Vocabulary development is a key component in upper-elementary reading programs. Students are usually given a list of important words from the reading material and asked to discuss their meanings and relationship to the story. A fun and simple way to review these words and their meanings with your child is to play a kind of reverse bingo that features definitions as bingo cues. It’s an easy twist on the classic game and it will prepare your child for the vocabulary challenges that lie ahead!
What You Do:
- Create bingo cards by using the markers to draw 4 vertical lines and 4 horizontal lines to form 25 squares. Write “BINGO!” in the middle square. This middle square is a free space.
- Each player should fill in his bingo card with vocabulary words from the list.
- Once all cards are filled with words, begin calling out vocab clues. However, instead of the actual vocabulary words, call out the definitions. Players must then identify the word being described based on the definition given and find it on their cards.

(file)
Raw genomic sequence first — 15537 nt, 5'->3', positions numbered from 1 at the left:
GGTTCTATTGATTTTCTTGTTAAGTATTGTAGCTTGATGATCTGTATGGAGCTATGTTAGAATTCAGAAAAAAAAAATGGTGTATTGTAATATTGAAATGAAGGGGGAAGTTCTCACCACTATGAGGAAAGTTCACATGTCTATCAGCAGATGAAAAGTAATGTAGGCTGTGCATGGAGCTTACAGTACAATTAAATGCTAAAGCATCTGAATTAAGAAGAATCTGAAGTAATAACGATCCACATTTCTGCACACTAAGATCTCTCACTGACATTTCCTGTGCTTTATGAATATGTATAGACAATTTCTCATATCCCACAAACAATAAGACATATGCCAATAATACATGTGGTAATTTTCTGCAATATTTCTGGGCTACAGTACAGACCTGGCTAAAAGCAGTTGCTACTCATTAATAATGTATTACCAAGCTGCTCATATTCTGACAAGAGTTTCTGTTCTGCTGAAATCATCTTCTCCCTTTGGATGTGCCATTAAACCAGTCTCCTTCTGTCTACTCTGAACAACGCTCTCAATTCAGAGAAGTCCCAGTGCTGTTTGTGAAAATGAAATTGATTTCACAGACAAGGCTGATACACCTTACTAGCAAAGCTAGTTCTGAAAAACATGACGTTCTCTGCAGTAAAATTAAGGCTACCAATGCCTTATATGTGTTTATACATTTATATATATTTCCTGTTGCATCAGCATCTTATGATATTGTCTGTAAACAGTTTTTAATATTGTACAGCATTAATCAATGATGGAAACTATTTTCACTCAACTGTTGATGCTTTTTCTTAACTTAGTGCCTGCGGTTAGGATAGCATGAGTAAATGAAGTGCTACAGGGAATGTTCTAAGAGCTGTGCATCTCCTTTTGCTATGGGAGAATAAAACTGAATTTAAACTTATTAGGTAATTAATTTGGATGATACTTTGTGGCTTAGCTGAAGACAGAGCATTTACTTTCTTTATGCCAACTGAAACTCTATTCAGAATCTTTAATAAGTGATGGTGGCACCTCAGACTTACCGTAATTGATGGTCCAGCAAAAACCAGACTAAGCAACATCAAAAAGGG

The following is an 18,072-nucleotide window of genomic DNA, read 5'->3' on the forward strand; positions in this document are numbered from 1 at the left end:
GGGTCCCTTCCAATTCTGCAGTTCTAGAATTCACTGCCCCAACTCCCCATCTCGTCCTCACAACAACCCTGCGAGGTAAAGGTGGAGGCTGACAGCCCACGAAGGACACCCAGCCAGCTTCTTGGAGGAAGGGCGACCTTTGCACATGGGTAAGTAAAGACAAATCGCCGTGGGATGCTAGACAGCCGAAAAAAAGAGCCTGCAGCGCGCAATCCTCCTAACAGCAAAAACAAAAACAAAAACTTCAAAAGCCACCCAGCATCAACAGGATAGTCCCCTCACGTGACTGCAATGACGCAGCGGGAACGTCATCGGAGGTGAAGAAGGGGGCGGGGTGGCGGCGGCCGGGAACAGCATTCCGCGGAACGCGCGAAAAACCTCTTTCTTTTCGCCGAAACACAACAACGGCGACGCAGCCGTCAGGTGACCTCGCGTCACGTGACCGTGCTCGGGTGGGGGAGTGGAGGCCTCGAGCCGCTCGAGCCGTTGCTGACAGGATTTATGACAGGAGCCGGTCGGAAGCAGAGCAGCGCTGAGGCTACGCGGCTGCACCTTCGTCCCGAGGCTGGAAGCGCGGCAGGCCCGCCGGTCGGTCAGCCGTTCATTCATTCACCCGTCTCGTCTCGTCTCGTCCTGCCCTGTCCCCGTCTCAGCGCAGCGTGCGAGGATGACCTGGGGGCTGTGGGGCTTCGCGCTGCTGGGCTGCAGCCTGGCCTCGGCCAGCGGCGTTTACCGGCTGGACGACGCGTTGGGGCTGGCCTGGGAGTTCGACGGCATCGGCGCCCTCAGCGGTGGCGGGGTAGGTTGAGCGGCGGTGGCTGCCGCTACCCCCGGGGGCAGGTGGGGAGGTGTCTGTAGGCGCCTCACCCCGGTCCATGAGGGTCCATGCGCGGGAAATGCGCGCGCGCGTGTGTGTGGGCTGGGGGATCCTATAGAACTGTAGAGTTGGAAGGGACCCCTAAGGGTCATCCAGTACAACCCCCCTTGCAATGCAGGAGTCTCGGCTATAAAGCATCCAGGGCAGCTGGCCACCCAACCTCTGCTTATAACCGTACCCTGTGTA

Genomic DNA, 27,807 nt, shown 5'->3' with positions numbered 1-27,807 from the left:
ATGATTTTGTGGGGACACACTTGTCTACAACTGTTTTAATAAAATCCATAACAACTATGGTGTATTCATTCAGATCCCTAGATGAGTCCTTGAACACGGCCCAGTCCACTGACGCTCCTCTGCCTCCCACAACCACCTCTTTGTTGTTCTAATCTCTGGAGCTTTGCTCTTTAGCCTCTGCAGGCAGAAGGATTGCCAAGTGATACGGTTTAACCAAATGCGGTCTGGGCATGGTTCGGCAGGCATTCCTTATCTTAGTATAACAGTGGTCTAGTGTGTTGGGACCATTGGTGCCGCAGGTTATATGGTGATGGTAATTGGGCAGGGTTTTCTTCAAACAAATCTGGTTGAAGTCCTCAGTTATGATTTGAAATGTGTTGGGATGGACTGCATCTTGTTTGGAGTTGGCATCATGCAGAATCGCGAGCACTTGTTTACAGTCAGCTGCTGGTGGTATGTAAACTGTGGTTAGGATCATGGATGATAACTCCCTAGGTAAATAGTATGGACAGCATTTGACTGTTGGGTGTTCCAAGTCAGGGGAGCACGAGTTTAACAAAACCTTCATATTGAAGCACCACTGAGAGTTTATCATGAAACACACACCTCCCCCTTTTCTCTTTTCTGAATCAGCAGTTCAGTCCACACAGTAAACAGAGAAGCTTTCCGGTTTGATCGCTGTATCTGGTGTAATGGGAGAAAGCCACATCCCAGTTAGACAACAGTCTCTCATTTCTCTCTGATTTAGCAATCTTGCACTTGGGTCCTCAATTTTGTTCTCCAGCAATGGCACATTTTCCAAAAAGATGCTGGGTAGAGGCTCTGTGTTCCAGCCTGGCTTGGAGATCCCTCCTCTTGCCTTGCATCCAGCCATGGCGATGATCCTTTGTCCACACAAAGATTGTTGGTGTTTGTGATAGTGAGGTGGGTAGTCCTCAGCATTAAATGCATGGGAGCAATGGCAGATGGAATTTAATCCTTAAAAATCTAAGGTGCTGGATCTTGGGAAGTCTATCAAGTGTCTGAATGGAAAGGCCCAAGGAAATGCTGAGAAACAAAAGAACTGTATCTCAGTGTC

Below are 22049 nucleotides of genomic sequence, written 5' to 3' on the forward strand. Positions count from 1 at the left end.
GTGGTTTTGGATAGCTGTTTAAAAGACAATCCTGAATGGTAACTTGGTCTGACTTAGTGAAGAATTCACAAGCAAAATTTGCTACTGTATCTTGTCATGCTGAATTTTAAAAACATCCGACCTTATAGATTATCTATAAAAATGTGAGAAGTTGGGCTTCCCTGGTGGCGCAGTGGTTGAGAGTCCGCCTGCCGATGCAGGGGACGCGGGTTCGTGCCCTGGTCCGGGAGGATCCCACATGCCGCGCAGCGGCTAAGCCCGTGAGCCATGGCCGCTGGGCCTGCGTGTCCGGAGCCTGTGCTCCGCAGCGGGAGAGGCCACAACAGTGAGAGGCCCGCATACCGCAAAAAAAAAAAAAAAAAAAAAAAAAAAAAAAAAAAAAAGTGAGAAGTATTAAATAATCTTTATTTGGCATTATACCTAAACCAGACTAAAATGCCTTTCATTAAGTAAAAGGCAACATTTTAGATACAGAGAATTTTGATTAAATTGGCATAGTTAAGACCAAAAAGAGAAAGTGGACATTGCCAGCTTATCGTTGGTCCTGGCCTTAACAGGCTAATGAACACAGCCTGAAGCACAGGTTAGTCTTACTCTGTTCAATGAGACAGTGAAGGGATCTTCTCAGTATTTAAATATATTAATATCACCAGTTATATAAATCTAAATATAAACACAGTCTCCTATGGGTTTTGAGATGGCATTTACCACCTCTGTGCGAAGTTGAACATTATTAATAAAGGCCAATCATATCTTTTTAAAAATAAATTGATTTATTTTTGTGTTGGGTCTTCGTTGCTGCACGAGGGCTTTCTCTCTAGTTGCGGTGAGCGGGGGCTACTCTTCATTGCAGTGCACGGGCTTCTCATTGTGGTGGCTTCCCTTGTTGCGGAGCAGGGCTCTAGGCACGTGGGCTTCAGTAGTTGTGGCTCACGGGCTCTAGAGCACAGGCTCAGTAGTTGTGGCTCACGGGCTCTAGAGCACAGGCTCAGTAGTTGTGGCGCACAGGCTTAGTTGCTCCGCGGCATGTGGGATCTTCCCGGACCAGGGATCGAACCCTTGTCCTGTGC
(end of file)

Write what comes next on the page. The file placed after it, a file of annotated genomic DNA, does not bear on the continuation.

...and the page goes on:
- Continue playing until one player fills in 5 boxes down, across or diagonally and calls out “Bingo!”.
- Rotate and reuse cards to play several rounds.
Note: Instead of bingo chips, players can use a pencil to mark boxes with a symbol, for example an “X” or a star. Choose a different symbol for each game.
Brigid Del Carmen has a Master's Degree in Special Education with endorsements in Learning Disabilities and Behavior Disorders/Emotional Impairments. Over the past eight years, she has taught Language Arts, Reading and Math in her middle school special education classroom.